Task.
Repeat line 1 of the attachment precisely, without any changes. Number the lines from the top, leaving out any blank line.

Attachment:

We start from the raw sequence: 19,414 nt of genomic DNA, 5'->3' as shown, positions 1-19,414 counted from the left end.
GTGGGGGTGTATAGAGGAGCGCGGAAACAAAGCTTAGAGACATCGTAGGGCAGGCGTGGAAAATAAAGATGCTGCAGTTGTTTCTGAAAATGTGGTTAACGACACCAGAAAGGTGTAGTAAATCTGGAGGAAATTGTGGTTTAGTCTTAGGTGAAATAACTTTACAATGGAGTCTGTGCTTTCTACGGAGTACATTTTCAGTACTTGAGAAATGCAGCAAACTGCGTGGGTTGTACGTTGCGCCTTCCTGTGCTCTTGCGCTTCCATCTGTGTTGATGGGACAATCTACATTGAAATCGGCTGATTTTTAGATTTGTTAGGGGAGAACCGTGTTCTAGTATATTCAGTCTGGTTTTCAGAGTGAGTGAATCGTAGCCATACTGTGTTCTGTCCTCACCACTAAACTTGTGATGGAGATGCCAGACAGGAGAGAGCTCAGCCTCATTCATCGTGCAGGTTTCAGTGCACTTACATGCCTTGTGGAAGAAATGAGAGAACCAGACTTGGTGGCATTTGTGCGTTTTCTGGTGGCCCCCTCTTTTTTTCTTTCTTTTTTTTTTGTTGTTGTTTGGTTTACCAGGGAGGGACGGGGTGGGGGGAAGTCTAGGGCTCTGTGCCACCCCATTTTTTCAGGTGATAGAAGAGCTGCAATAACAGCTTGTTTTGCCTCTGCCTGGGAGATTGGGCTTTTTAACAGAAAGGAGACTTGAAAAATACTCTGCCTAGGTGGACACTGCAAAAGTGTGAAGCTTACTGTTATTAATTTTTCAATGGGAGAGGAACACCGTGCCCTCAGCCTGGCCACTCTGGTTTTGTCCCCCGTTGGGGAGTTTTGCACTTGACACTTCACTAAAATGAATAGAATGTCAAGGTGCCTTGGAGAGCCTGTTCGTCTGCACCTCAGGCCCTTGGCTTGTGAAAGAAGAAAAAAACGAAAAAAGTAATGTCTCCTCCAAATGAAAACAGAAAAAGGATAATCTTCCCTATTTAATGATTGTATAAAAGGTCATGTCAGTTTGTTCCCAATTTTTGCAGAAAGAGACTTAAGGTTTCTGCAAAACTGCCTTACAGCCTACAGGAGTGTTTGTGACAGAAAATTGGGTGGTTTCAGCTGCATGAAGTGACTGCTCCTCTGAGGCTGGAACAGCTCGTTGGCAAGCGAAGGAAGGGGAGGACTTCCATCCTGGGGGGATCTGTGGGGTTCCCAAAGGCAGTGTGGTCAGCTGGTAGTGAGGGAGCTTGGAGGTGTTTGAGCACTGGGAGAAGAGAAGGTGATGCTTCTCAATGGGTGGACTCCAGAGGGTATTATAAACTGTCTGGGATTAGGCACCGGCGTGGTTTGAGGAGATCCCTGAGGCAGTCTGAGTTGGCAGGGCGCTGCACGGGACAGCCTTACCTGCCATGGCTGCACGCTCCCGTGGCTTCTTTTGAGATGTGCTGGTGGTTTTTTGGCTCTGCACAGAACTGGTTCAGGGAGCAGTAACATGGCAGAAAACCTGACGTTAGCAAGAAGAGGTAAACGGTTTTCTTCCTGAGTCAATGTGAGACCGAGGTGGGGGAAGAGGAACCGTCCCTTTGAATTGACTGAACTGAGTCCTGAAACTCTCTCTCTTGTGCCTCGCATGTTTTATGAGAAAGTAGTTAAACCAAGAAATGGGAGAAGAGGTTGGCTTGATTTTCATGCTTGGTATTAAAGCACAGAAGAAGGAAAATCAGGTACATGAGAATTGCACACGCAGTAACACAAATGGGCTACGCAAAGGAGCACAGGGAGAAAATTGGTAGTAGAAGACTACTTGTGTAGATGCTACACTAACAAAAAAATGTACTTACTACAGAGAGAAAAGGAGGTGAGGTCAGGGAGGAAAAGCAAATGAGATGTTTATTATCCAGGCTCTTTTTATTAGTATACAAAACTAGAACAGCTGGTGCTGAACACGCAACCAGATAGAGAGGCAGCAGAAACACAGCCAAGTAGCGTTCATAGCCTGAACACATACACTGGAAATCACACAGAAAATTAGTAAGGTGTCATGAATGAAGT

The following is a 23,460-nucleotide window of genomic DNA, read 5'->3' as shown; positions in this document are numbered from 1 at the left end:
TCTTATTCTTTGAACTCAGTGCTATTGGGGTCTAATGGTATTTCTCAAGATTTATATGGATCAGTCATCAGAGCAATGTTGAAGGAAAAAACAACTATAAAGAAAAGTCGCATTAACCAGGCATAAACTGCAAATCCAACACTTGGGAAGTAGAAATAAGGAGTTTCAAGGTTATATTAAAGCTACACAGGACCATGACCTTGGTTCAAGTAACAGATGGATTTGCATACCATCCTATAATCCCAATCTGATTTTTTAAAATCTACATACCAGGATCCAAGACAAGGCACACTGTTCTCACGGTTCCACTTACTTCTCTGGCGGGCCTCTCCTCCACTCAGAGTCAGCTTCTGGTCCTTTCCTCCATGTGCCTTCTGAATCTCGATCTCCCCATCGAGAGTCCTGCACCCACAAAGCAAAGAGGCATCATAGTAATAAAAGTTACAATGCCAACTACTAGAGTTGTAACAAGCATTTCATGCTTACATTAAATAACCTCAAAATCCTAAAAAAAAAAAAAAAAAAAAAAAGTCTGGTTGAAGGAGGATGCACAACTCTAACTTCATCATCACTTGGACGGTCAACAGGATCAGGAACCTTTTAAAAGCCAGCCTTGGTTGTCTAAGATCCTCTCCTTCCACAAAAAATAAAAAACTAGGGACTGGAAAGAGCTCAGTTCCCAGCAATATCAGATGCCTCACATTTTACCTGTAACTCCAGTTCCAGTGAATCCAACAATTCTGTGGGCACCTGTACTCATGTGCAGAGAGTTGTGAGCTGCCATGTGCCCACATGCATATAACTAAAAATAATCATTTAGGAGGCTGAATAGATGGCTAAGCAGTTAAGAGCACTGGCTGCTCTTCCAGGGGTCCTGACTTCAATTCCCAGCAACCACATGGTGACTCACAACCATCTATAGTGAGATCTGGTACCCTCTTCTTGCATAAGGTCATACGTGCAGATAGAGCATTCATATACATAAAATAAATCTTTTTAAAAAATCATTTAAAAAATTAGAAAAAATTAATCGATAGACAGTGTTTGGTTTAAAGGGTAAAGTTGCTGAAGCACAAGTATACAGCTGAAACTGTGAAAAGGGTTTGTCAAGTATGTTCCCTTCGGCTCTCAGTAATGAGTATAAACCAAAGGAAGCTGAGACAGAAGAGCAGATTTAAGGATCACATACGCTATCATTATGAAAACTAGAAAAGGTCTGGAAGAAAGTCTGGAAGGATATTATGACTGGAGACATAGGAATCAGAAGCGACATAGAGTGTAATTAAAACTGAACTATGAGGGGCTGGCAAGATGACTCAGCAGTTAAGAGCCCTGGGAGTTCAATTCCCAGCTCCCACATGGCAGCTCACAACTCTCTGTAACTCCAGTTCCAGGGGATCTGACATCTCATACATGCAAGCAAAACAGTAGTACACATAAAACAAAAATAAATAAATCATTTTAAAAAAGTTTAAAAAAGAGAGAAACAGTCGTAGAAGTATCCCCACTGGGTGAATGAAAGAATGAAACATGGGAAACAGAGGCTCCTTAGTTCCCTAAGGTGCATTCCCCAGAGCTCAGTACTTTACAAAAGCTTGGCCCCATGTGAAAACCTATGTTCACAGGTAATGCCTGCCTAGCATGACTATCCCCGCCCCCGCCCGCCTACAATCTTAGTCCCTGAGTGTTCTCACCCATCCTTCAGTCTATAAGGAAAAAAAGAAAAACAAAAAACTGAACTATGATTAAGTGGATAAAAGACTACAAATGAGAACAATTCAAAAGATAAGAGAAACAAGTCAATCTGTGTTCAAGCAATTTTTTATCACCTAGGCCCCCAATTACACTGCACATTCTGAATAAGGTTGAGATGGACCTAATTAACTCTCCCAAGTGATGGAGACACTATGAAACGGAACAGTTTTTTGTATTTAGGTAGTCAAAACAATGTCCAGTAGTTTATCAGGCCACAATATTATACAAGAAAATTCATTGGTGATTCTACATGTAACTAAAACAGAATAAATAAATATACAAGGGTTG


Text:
We start from the raw sequence: 19,414 nt of genomic DNA, 5'->3' as shown, positions 1-19,414 counted from the left end.